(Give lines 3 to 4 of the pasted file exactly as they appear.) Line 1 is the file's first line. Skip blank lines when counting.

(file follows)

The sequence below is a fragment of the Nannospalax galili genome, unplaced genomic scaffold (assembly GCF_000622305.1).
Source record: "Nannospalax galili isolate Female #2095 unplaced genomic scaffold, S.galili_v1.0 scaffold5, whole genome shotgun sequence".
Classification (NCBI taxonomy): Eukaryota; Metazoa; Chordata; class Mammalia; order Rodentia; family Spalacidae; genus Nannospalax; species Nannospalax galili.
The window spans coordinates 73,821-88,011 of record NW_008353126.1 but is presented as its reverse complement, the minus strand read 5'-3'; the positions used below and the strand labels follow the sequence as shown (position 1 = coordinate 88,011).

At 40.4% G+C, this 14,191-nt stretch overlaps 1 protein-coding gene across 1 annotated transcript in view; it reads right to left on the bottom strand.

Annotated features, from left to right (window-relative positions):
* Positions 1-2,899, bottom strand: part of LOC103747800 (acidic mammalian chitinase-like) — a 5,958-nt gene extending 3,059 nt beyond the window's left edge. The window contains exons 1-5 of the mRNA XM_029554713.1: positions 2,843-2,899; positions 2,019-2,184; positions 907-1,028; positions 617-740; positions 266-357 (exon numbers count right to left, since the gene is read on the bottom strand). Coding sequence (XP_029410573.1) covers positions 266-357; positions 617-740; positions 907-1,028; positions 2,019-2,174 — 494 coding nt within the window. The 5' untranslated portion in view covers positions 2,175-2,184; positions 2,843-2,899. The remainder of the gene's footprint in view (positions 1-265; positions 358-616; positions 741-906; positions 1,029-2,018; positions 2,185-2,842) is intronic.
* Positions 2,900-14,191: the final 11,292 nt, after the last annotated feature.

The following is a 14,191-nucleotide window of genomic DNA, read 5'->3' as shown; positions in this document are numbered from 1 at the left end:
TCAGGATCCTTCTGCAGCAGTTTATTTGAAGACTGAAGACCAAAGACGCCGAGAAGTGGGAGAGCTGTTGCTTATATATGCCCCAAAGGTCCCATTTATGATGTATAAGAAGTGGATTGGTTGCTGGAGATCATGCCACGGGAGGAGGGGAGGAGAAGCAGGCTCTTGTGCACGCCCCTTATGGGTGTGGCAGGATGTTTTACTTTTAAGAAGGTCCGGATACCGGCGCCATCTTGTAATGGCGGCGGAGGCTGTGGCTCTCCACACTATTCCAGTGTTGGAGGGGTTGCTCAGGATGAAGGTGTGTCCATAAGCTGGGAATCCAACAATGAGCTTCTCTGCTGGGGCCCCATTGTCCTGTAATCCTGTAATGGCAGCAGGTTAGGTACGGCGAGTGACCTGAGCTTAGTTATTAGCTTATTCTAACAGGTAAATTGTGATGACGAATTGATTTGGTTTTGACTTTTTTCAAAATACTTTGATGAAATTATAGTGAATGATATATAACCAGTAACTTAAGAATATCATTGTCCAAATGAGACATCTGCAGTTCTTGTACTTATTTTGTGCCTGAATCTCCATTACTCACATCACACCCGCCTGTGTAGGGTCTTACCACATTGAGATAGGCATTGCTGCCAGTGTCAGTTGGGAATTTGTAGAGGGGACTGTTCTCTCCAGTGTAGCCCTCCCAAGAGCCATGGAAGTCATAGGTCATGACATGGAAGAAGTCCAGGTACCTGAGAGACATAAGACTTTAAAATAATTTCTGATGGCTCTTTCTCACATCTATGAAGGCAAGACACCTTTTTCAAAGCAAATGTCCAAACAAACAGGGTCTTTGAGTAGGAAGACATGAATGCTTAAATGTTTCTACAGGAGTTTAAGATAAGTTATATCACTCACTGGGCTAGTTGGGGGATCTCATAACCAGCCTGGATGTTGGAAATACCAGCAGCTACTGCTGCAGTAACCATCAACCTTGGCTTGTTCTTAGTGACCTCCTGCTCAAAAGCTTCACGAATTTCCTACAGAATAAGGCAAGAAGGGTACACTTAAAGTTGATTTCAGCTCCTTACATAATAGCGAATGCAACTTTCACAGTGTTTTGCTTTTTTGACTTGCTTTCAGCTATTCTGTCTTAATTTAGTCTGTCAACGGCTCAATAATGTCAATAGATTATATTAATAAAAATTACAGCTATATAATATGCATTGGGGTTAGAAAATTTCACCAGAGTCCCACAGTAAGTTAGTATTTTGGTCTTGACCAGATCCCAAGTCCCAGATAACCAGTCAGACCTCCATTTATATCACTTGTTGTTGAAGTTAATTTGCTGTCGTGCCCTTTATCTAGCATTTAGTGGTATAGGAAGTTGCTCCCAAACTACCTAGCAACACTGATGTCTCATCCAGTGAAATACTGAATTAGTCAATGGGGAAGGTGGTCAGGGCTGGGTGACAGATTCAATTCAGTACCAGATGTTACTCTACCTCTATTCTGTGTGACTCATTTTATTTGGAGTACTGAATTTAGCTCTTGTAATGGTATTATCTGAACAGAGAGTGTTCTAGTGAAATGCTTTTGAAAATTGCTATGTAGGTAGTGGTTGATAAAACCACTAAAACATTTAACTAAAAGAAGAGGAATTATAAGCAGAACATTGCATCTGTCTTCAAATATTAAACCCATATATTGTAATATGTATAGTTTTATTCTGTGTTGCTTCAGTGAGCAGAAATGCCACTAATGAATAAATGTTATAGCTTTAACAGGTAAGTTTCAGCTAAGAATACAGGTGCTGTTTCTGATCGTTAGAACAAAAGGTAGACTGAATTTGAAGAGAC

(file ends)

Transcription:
Classification (NCBI taxonomy): Eukaryota; Metazoa; Chordata; class Mammalia; order Rodentia; family Spalacidae; genus Nannospalax; species Nannospalax galili.
The window spans coordinates 73,821-88,011 of record NW_008353126.1 but is presented as its reverse complement, the minus strand read 5'-3'; the positions used below and the strand labels follow the sequence as shown (position 1 = coordinate 88,011).